Syrian defections prove chaos reigns

By August 7, 2012

Syria (MNN) — Over the weekend, the Assad regime took some
serious hits in Syria.

"The measures of uncertainty as senior government officials are leaving kind of points in the direction of destabilization,"
says Mark Lewis, TouchGlobal
Director (humanitarian wing of the Evangelical Free Church).
The latest reports indicate
Syria's prime minister and his family defected to Jordan.

A senior U.S. official says it appears that at least three other top government ministers
also left, and rebels bombed a government-run television studio. An
American official traveling with Secretary of State Hillary Clinton in Africa
called on other senior members of the Syrian government and military to break
with President Bashar Assad.

Clinton will stop in Turkey for talks on Syria in four days' time. In the meantime, the government unleashed its
fury on Aleppo. In Damascus, the
regime's grip on the city was challenged by guerilla warfare-styled attacks,
executed by militia.

Although some news reports cite these events as proof that Assad's
regime is "crumbling," Lewis says they've heard this before. The message their team hears is far from "it's almost over." "We sense that there is just going to be a continued season
of instability in the country. It may even last for years as a new government comes
in. Then, people will [say] 'this is what I wanted,' and there'll be more uprisings
or transition. It just seems like a situation that is going to be uncertain and
destabilized for a continued period of time."

The Evangelical
Free Church, in partnership with other ministries and local churches, has been
responding to the crisis. Lewis says, "On the
Jordanian side, we're hearing 1000 people a day are leaving Syria and
crossing into Jordan. And I would expect those numbers are probably similar in Lebanon, but I don't have any specific numbers."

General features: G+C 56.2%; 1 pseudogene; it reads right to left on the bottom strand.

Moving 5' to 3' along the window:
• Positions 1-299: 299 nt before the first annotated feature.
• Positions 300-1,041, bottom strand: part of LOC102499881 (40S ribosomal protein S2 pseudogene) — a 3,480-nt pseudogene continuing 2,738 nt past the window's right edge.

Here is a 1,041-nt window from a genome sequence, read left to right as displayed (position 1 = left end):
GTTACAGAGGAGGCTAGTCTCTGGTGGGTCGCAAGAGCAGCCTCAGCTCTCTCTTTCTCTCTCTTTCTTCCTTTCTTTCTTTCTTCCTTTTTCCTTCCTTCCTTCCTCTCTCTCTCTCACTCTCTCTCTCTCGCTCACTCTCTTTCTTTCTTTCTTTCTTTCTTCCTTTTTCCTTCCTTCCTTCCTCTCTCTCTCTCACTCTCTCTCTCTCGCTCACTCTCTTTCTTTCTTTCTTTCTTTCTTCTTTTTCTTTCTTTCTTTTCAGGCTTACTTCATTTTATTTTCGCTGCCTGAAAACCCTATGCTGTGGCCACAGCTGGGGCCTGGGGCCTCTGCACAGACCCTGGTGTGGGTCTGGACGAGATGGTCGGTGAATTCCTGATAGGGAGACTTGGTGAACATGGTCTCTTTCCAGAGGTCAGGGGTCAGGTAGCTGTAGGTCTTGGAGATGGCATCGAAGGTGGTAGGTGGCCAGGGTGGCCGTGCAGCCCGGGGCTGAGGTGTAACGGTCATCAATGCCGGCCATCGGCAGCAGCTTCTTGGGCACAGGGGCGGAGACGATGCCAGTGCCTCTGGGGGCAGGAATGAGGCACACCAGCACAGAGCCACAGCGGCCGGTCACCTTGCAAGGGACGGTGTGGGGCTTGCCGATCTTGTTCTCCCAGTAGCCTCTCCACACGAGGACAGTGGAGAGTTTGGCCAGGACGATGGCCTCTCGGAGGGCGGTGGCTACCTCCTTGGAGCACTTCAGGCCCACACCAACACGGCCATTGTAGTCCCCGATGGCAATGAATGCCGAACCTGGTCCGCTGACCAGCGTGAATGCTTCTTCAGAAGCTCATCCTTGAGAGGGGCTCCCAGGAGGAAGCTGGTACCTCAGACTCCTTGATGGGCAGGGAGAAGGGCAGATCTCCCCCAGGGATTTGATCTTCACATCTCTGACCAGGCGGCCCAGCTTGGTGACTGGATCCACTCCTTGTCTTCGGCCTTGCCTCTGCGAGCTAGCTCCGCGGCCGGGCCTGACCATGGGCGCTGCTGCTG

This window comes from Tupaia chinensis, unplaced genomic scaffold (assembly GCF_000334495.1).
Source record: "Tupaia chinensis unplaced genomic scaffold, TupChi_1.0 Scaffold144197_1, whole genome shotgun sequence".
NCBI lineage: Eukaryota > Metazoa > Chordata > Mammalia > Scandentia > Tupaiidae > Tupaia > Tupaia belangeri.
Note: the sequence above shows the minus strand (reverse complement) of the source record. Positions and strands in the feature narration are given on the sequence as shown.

The bigger picture: two million Syrians are affected by the
conflict, including 1 million internally displaced people. As many as 130,000 Syrians are living as
refugees in neighboring countries, according to UNOCHA Humanitarian
Bulletin, Issue 05, 3 Aug 2012

Many refugees are
living in primitive conditions, Lewis notes. "[We're] seeking to get blankets, food and other basic supplies into people's hands as
they figure out what life is going to look like in the next days, weeks, or months."

For those left in
Syria, water, and electricity have been scarce, and the factories have laid off
most of the people. Food and goods have more than doubled in price, and in many
areas there has been fighting in the streets . 

Yet God has their
partners in position to take relief into the desperate people trying to
survive. Lewis explains, "Our
ministry partners are on the ground doing a whole lot of outreach and
pre-evangelism, relationship building. Our hope is that, long-term, this will
lead to a great church-planting opportunity."

That's not necessarily an unrealistic goal. Lewis says, "Disciple-making efforts can
occur within a refugee population. Eventually, those people would be able to go
back home, and there could be this 'seeding' of the church. That's kind of a
long-term vision."

$50 provides food for a family for a month.
ReachGlobal's goal is to raise at least $30,000 to allow their partners to
serve 600 families. $10 provides a blanket: they're trying to
raise enough funds to get 500 blankets
into the refugee camps.  

What else can you do? You can pray. Lewis asks for prayer for safety for their partners. Also, "Pray for a fresh openness of the Gospel. People's hearts can
either be hardened, or the Lord will work in them and there will be an openness as they seek answers to questions
like, 'Why now?'"

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